Elevated tricuspid regurgitant jet velocity, reduced forced expiratory volume in 1 second, and mortality in adults with sickle cell disease.

Chaturvedi S, Labib Ghafuri D, Kassim A, Rodeghier M, DeBaun MR
Am J Hematol. 2017 92 (2): 125-130

PMID: 27806442 · DOI:10.1002/ajh.24598

Cardiopulmonary disease is the leading cause of mortality in adults with sickle cell disease (SCD). Elevated tricuspid regurgitant jet velocity (TRJV) and reduced forced expiratory volume in 1 second (FEV ) %predicted are associated with early mortality in SCD; however their relationship and combined effect on survival is unknown. We investigated the relationship between TRJV and FEV %predicted, and their combined effect on mortality, in a retrospective cohort of 189 adults with SCD who underwent both pulmonary function testing and echocardiography. Nineteen (9.9%) of 189 patients died over a median follow-up of 1.4 years; cardiopulmonary disease was the major cause of death in 52.6%. FEV %predicted was negatively associated with TRJV (Spearman rho, -0.34, P < 0.001). Individuals with FEV %predicted ≤70% were more likely to have an elevated TRJV ≥2.5 m/second, compared to those with FEV %predicted >70% [45.8% versus 17.1%; odds ratio (OR) 4.1 (95% Confidence interval ([CI] 2.1-8.0); P = 0.001]. In a multivariable cox regression model, the combination of TRJV ≥2.5 m/second and FEV %predicted ≤70% predicted earlier mortality [hazard ratio (HR) 4.97 (95% CI 1.30-18.91; P = 0.019)] after adjusting for age, sex, and nephropathy. Both FEV %predicted ≤70% and TRJV ≥2.5 m/second were independently associated with nephropathy [OR 4.48 (95% CI 1.51-13.31); P = 0.004] and [OR 3.27 (95% CI 1.19-9.00); P = 0.017], respectively. In conclusion, pulmonary and cardiac impairment are associated with, and contribute to mortality in SCD. Therapies aimed at improving reduced FEV %predicted and elevated TRJV could improve survival in patients with SCD. Am. J. Hematol. 92:125-130, 2017. © 2016 Wiley Periodicals, Inc.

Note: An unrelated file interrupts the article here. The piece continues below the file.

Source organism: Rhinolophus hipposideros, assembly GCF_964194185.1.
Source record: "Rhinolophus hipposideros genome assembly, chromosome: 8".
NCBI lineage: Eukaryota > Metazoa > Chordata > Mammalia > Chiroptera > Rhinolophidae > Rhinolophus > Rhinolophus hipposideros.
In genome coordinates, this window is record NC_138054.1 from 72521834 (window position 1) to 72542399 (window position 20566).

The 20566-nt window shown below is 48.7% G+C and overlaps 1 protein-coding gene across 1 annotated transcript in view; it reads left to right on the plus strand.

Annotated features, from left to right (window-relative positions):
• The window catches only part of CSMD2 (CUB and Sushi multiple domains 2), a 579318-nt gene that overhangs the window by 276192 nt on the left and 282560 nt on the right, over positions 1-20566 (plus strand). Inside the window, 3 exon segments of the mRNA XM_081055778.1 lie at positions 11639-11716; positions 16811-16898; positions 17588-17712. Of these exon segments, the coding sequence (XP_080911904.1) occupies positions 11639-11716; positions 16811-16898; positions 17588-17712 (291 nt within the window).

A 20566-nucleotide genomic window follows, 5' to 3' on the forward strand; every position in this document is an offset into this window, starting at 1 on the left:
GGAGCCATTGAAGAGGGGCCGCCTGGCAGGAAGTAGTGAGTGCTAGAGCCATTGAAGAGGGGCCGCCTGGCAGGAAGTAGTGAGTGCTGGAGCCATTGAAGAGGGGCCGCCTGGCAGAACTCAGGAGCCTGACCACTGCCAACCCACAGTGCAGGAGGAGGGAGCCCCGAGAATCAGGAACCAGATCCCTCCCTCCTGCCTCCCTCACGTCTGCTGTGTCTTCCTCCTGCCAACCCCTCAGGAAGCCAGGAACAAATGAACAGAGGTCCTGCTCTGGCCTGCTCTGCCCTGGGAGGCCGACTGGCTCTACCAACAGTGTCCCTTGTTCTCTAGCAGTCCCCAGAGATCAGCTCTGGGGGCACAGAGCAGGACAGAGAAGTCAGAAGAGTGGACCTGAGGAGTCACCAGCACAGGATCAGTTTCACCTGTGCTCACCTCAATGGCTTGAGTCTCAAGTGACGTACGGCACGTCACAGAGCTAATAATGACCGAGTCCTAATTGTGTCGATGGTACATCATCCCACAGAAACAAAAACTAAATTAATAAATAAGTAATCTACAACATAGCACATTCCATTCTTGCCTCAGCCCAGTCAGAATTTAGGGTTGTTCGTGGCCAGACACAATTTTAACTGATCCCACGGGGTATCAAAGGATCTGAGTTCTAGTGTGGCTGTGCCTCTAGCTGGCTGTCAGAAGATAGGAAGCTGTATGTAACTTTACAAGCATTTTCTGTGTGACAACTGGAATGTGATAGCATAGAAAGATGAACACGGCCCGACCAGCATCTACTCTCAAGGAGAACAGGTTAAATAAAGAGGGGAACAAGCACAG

© 2016 Wiley Periodicals, Inc.

MeSH Terms (17)

Adult Aged Anemia, Sickle Cell Cohort Studies Echocardiography Female Forced Expiratory Volume Humans Male Middle Aged Multivariate Analysis Odds Ratio Pulmonary Heart Disease Respiratory Function Tests Retrospective Studies Survival Rate Tricuspid Valve Insufficiency

Connections (2)

This publication is referenced by other Labnodes entities: